Ingredients:

  • 1 cup arrowroot (an edible starch derived from the roots of the West Indian plant known as arrowroot)
  • 3/4 cup baking soda
  • 3 tablespoons EM powder (calcium bentonite clay and/or zeolite may be substituted) 
  • 2 tablespoons ground herb of choice (see below)
  • 75 drops of essential oils of choice (see below)

Instructions:

  1. Combine all but the essential oils in food processor or large bowl.
  2. Whisk by hand or blend in food processor for 15 seconds.
  3. Remove several tablespoons of the powder blend and place in small bowl. (Mortar and pestle are optimal.)
  4. Slowly add essential oils to this powder and blend thoroughly.
  5. Add this oil powder blend to the remaining powder and whirl in food processor for 15 seconds.
  6. Allow the mixture to sit for 3 days to allow the oils to permeate the powder. Place in small jar or shaker jar for individual use.
  7. Apply using cotton pad, make up brush, or hands.

The herbs listed to choose from were: thyme, lavender, peppermint, or lemon peel.

The essential oil options were: rosemary, thyme, lavender, rose geranium, peppermint, wintergreen, lemongrass, lemon, or orange. 

I used a mix of bentonite clay and rose clay in my batch because I wanted my powder to have pink tint. I also doubled the amount of ground herbs.  If there’s one thing you learn about me it is that I RARELY follow a recipe to the “t”.  Food or DIY.   I repurposed an older make up brush to use for applying this powder.  I expect it will still make a mess in the bathroom, (I sure made a mess to making it) but I’m taking one for the team in the name of DIY experimentation!

Stay tuned for next week’s take on deodorant…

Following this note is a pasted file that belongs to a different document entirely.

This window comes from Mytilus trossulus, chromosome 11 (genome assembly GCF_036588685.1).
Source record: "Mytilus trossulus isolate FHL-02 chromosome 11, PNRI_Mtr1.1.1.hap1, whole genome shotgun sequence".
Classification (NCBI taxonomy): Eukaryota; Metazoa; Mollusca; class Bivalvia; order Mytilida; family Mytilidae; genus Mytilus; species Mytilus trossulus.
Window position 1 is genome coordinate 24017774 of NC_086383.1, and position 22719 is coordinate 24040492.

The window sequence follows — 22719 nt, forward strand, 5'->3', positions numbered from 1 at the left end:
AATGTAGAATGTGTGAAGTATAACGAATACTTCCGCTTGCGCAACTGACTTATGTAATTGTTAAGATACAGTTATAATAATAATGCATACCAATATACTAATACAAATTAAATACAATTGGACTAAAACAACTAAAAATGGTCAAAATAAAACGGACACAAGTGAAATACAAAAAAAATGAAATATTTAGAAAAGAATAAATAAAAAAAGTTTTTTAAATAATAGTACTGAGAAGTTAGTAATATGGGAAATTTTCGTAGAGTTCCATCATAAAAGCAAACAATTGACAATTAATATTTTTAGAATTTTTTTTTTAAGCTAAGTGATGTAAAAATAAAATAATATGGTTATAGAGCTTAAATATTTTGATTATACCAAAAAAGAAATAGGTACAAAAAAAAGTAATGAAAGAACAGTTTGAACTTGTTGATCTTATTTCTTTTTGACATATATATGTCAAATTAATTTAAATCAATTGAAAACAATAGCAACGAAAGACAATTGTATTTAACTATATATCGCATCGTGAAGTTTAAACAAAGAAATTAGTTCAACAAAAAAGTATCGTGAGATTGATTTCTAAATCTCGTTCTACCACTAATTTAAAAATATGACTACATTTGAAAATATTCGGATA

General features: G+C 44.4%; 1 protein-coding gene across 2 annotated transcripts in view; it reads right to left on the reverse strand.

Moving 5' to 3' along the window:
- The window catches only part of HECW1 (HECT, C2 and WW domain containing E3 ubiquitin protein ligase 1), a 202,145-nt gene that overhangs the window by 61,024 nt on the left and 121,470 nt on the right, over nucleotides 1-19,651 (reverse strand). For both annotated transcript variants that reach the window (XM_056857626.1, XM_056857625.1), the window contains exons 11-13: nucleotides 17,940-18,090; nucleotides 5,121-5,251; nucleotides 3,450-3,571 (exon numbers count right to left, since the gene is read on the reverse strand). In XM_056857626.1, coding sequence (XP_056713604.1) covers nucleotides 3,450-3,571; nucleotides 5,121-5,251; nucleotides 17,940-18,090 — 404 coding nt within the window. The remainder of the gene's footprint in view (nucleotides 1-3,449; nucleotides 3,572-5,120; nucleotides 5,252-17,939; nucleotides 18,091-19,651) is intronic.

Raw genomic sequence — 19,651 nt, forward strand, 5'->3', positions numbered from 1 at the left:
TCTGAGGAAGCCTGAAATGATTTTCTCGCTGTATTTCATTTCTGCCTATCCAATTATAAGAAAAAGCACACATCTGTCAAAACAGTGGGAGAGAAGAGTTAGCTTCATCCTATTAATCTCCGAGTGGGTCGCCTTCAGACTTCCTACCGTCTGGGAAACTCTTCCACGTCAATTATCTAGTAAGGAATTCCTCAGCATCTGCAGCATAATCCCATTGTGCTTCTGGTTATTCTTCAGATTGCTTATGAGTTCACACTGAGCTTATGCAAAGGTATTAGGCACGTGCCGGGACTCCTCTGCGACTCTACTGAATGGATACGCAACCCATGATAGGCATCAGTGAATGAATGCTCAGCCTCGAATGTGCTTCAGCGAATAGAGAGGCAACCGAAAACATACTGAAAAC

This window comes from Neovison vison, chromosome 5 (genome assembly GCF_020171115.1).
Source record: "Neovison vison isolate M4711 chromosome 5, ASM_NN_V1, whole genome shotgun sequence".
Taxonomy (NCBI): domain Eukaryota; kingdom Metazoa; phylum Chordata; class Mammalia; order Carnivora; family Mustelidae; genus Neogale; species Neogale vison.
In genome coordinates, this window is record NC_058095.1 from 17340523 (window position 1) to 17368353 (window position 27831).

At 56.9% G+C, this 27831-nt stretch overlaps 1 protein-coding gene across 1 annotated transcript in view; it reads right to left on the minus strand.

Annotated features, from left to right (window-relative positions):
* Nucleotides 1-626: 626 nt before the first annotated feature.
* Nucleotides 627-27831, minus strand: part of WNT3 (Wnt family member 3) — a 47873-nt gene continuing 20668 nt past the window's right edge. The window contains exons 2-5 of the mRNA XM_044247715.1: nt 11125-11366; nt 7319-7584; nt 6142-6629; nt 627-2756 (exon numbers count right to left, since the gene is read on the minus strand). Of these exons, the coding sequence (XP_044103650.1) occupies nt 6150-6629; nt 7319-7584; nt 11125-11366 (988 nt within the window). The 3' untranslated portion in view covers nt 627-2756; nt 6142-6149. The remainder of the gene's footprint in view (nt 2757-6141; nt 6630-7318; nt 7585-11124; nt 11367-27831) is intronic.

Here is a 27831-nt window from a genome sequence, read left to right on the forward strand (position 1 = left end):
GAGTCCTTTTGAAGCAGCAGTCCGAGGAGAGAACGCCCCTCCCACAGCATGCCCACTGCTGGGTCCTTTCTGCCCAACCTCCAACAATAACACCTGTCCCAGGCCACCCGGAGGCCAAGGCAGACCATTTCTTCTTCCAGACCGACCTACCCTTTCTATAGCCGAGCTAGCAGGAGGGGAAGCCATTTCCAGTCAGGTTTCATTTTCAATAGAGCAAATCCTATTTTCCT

Disclaimer:  The recipes & benefits provided are for general reference only and should not be taken as medical advice. Wild Radish Studio does not guarantee the accuracy of information provided on referenced blogs & websites. Products and/or information is not intended to diagnose, treat, cure or prevent any disease.  Please do your research & make decisions in partnership with your healthcare provider. If you are pregnant, nursing, have a medical condition or are taking any medication please consult with your physician.

Make-It-Monday: Solid Deodorant

This is one of the most common delivery methods for deodorant.  It’s convenient and leaves your under-pitties feeling nice and soft.

Like our last recipe, this too has the option for creating your own blend of essential oils.   This honestly is one of the best parts about DIY recipes, coming up with your own scents that you really love.  Or if you have a product you currently buy and like – try to make your own using that product as a platform to know what ingredients or scents agree with you.

This recipe comes compliments of The Miracle of Essential Oils 

Solid Deodorant Recipe

Ingredients

4 tbsp shea butter

5 tbsp arrow root powder or corn starch

1 tbsp and 1 tsp baking soda

20 drops essential oils

Small pan and wooden spoon for mixing

Deodorant tube or clean container

Directions

  1. Begin by placing 4 tbsp of shea butter in a small pan on the stove top.
  2. Using low heat, gently melt it down to liquid form.
  3. Once melted, remove from heat and add the baking soda and arrow root powder.
  4. Stir well to form a creamy paste then let it cool off for about 3 minutes.
  5. Now add 20 drops of essential oil then stir well till combined.
  6. Finally, pour your creamy mixture into deodorant tubes or a glass container. Do not use a plastic container but if that’s what you have, then you must let the mixture cool down before pouring it otherwise it’ll melt the plastic.
  7. That’s it! Your DIY essential oil deodorant is ready! Let it set in the refrigerator for 30 minutes before use! If storing in a container, scoop out just a pea-sized amount each and apply on clean underarms.

That recipe link also has a list of commonly used essential oils to choose from for your deodorant.

Again, we will be testing this recipe out over the next week and will share the likes & gripes.

 

Disclaimer:  The recipes & benefits provided are for general reference only and should not be taken as medical advice. Wild Radish Studio does not guarantee the accuracy of information provided on referenced blogs & websites. Products and/or information is not intended to diagnose, treat, cure or prevent any disease.  Please do your research & make decisions in partnership with your healthcare provider. If you are pregnant, nursing, have a medical condition or are taking any medication please consult with your physician.